I’ve been sniffing and snipping teas all day, with my super-pregnancy-senses, to give you this break down of potential ingredients for a pregnancy tea recipe.
I originally made up a big mix of all these herbs into a tea without tasting them individually first. And it’s not a bad tea, but definitely on the medicinal side - it is better labelled a tonic more than simply a herbal tea after all.
But it definitely tastes very green; my first suspect was the oat straw - it seemed like a potentially obvious culprit for that slightly grassy taste. But turns out most of the green, leafy herbs in this tea have at least some degree of that distinctly ‘leafy’ taste, and a slightly bitter after taste at the very least, so a grassy tea may just be unavoidable.
So I don’t promise this pregnancy tea is going to be the best thing you’ve ever tasted. But it isn’t bad, it grows on you, and it’s highly beneficial. You can have it hot or cold - and with honey added it's quite sweet and pleasant.
All together, this combination of herbs provides benefits that include:
- Toning the uterus for more effective contractions & labour
- Healthy circulation
- Reducing chances of excess bleeding or hemmorage
- A powerhouse of vitamins and minerals for both mother and baby
- Relaxation and nervous system balancing
- Detoxification and liver support
- Immune support
- Hormone support and balancing
The combination provides a well rounded mix of vitamins and minerals that work together for the better absorption and efficacy of each other.
You don't have to use every single one of these herbs. And some may be more or less suitable to your particular needs.
But I hope this round up of the top herbs you can use for pregnancy tea - what they do, how they benefit you, and what they taste like - will be a good starting point if you want to make your own tea blend.
The key two are Raspberry Leaf & Nettle - the rest are optional extras for various vitamins, minerals and other active components, as well as taste.
I've also included a few additional uses, as many of these can be used individually for certain purposes, or even in a post-birth herbal bath to aid healing.
So even though you may end up with a lot of leftover herbs, as herbal places often sell them in bigger quantities than you'll need for just the tea, there are plenty of uses for them and dried herbs last a long time.
Making the Tea
For the purposes of this taste testing, I only brewed each one for about 5 minutes.
But when making the actual tea, it is best to let it brew for longer. Minimum 10 minutes. Good for earlier in pregnancy.
But in later pregnancy, I suggest infusing for at least several hours - even overnight.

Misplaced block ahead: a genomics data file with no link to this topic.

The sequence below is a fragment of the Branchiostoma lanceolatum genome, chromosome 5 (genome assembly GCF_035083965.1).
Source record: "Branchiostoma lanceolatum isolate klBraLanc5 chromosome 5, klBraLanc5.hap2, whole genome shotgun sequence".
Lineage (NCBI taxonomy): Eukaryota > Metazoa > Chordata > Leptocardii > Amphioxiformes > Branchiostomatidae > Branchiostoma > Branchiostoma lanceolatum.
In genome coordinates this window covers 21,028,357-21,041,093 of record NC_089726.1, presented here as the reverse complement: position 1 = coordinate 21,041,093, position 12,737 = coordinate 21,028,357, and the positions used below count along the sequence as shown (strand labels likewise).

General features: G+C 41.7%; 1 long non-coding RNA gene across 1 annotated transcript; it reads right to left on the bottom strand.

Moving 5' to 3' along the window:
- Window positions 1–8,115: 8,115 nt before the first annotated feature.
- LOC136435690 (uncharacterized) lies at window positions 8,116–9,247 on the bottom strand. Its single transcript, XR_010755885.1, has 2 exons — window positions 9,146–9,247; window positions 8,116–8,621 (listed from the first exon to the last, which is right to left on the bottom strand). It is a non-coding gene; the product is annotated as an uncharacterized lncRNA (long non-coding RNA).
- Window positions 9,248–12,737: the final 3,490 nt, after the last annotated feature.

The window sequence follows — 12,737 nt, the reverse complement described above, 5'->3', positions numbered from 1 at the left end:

I made up a bulk lot of all the herbs mixed together, then daily brew up a pot of several cups worth to drink throughout the day.
(In second trimester, start with a less strong tea and just a cup per day. By the time you're into your 3rd trimester, that's when you want to drink several cups & a more concentrated tea.)
Dried or Fresh?
I bought all of my herbs dried, but for many of them you can use the fresh herb or leaf too, if you have it in your garden and want to make tea out of certain ones individually. Using dried is a lot easier to make up a ready to go mix, however, for ongoing use.
Are they Safe for Pregnancy?
These are the herbs I have researched and used in my tea, and feel totally comfortable and confident in their use for myself.
When you look into these herbs for yourself, take into account dosages and quantities too - as taking therapeutic amounts of something in pill form or concentrated extracts, vs small amounts in leaf form in a tea has very different effects. This applies any time, and with any ingredient, food, herb or other.
I think this is where some of the fear or warnings about certain herbs comes in. It's understandable to be extra cautious while pregnant. But while always potent, and so not to be used willy-nilly, from what I can tell all of these herbs when used in normal amounts for tea during pregnancy should have no ill affects for otherwise generally healthy pregnancies - and plenty of benefits.
And as with anything like this, please do your own research, and don’t take any of this as personal or medical advice, and you always need to listen to your own body & take into account your own personal situation.
The Two Powerhouse Herbs for Pregnancy Tea
Raspberry Leaf and Nettle Leaf are the two foundational herbs most common in pregnancy tea recipes. You could just use these two alone, and get a lot of the main benefits you are looking for in a pregnancy tea - uterus toning, plus an abundance of vitamins and minerals.
But on their own, they can also be two of the most 'herbal' tasting ingredients on this whole least. (Read: green and leafy tasting and potentially a little bitter - especially when brewed for a long time, as recommended for this tea.)
So most tea recipes using them also use at least something else for a different flavour. (But there are also many benefits from the additional herbs as well, not just taste.)
Herbal and earthy tasting but a little bit of sweetness to balance it, slightly bitter aftertaste. Not horrible to drink alone, but not the best either. Better mixed with some fresher, sweeter tastes to improve it.
Benefits & Uses of Raspberry Leaf
Astringent, Tonic, Refrigerant, Parturient, Uterine Stimulant.
Most known and used in pregnancy for helping tone the uterus, preparing for more effective contractions and labour.
Also contains vitamin C, vitamin E and the easily assimilated calcium and iron. As well as vitamins A and B complex and minerals, including phosphorous and potassium.
Also Good For:
Adding to a herbal bath to aid healing after birth. (For the post-partum herbal bath, use the herbs listed in the chart at the end of this post for bath + calendula, comfrey & lavender.)
This one is not too bad, almost pleasant tasting I found, mild, a well rounded flavour, not bitter. A good one to even drink on it's own as a general herbal tea, even when not pregnant. But still herbal and 'green' tasting, and brewed for a long time, you might lose some of the pleasantness.
Benefits & Uses of Nettle Leaf
Astringent, Diuretic, Tonic, Nutritive, Stop Bleeding, Circulatory Stimulant, Promotes Milk Flow, Lowers Blood Sugar Levels